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Toxicological information

Basic toxicokinetics

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Administrative data

Endpoint:
basic toxicokinetics in vivo
Type of information:
experimental study
Adequacy of study:
supporting study
Reliability:
3 (not reliable)
Rationale for reliability incl. deficiencies:
other: Experiment on biokinetic parameters for ingestion of radionuclides of zirconium in animals using stable tracers. As the substance identification is not entirely clear, the study is given a Klimisch score 3.

Data source

Reference
Reference Type:
publication
Title:
Determination of biokinetic parameters for ingestion of radionuclides of zirconium in animals using stable tracers
Author:
de Bartolo D, Cantone MC, Giussani A, Garlaschelli L, Roth P, Werner E
Year:
2000
Bibliographic source:
Radiation and Environmental Biophysics 39: 53-58

Materials and methods

Objective of study:
other: intestinal absorption, clearance from plasma and exchange with organs
Test guideline
Qualifier:
no guideline followed
Principles of method if other than guideline:
A method is developed based on the double stable tracer technique, which allows information to be obtained directly from measurements performed on humans without any associated radiation hazard. The feasibility of the method for investigating the biokinetics of Zr was tested in experiments on rabbits. Isotopically enriched 90Zr and 96Zr oxides were used for the investigations. Three investigations were performed on fasted male rabbits by administering 100 µg of the iv tracer to each rabbit but different oral amounts.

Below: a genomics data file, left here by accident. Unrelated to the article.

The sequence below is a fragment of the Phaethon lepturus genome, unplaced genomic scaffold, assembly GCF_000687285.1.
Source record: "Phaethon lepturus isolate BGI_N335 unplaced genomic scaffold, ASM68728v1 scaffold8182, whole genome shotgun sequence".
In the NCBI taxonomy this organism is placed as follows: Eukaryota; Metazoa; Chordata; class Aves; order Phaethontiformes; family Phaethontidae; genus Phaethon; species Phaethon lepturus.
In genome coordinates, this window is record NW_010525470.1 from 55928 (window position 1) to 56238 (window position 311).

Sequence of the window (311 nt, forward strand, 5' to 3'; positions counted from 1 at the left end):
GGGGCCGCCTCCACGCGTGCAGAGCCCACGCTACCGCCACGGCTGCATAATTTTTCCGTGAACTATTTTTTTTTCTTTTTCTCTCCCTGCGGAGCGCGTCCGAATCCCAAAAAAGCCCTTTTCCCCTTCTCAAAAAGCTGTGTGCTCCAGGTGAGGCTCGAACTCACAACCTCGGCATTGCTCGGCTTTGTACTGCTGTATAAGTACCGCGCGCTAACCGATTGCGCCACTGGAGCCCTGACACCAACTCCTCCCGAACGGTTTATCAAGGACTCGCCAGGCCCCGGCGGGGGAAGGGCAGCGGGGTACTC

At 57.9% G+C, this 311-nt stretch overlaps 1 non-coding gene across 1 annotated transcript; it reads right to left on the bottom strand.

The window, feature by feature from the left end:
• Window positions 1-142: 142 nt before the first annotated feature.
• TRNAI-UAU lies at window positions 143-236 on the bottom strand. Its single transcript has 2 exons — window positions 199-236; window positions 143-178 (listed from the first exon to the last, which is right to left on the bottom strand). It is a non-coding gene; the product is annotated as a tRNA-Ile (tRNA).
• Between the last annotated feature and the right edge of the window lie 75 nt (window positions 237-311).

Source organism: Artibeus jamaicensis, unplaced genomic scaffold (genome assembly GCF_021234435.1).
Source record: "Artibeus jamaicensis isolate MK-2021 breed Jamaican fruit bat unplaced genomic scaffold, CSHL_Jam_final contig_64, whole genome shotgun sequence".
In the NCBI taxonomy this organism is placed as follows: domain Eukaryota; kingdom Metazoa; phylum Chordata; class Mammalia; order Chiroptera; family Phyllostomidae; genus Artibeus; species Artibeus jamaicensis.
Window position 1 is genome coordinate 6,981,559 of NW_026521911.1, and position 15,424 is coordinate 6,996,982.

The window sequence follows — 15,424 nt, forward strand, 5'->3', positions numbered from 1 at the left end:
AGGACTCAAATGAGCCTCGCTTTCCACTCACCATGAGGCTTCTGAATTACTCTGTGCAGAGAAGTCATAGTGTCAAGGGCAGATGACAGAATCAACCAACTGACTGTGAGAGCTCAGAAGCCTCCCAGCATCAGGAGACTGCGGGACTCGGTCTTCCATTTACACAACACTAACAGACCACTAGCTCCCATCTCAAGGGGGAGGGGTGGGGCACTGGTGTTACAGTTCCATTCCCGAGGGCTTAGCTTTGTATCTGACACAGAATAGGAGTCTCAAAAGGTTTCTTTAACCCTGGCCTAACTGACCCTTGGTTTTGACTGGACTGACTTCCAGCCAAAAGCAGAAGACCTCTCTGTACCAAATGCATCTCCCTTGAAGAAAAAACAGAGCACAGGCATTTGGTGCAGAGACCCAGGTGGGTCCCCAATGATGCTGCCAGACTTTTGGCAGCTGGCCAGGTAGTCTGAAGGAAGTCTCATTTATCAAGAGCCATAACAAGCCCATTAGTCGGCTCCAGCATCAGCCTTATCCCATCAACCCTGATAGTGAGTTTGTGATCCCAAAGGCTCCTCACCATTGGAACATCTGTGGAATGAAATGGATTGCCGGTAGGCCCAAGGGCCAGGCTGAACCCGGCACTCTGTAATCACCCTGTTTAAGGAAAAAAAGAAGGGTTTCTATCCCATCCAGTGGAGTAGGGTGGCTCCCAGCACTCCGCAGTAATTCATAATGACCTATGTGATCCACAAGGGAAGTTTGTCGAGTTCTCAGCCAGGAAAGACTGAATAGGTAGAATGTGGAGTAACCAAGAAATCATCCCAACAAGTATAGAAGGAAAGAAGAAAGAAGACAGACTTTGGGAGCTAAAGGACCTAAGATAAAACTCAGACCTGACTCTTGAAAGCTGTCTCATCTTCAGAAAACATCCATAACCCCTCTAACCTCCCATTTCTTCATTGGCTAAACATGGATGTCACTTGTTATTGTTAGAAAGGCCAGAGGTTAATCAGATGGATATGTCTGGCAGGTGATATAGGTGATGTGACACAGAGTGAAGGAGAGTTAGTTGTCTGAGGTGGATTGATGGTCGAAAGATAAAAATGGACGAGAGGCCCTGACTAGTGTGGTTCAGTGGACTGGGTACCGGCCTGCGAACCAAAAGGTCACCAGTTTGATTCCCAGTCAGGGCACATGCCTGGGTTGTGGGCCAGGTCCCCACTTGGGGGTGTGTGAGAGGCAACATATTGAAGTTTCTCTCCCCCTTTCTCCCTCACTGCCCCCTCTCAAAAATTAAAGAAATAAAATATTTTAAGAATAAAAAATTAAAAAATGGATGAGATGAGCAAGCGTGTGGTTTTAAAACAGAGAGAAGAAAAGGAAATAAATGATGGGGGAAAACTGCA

GLP compliance:
no

Test material

Reference
Name:
Unnamed
Type:
Constituent
Details on test material:
- Name of test material (as cited in study report): Isotopically enriched 90Zr and 96 Zr oxides
- Two isotopic solutions were obtained by fusion of the oxides with hydrogen potassium sulphate in ceramic crucibles at 800°C for 3 h (1:25 ZrO2:KHSO4) followed by dissolution of the fusion product in sulphuric acid and dilution with bidistilled water to a final concentration of 0.75 mg/ml and 1 mg/ml, respectively. At pH = 1 the principal component of the solution is expected to be Zr(SO4)2+.
- Supplier of the isotopically enriched Zr oxides: Chemotrade, Düsseldorf, Germany
Radiolabelling:
yes

Test animals

Species:
rabbit
Strain:
not specified
Sex:
male
Details on test animals and environmental conditions:
TEST ANIMALS
- The investigations were performed on fasted male rabbits

Administration / exposure

Route of administration:
other: iv injection and oral administration
Vehicle:
other: Two isotopic solutions were obtained as described in section 'Details on test material'
Details on exposure:
Three investigations were performed on fasted male rabbits by administrating 100 µg of the iv tracer to each rabbit but different oral amounts.
Duration and frequency of treatment / exposure:
No data
Doses / concentrations
Remarks:
Doses / Concentrations:
Test 1: Injected tracer: 43.7 µg/kg body weight
Test 1: Oral administration: 1.0 mg/kg body weight
Test 2: Injected tracer: 46.3 µg/kg body weight
Test 2: Oral administration: 2.3 mg/kg body weight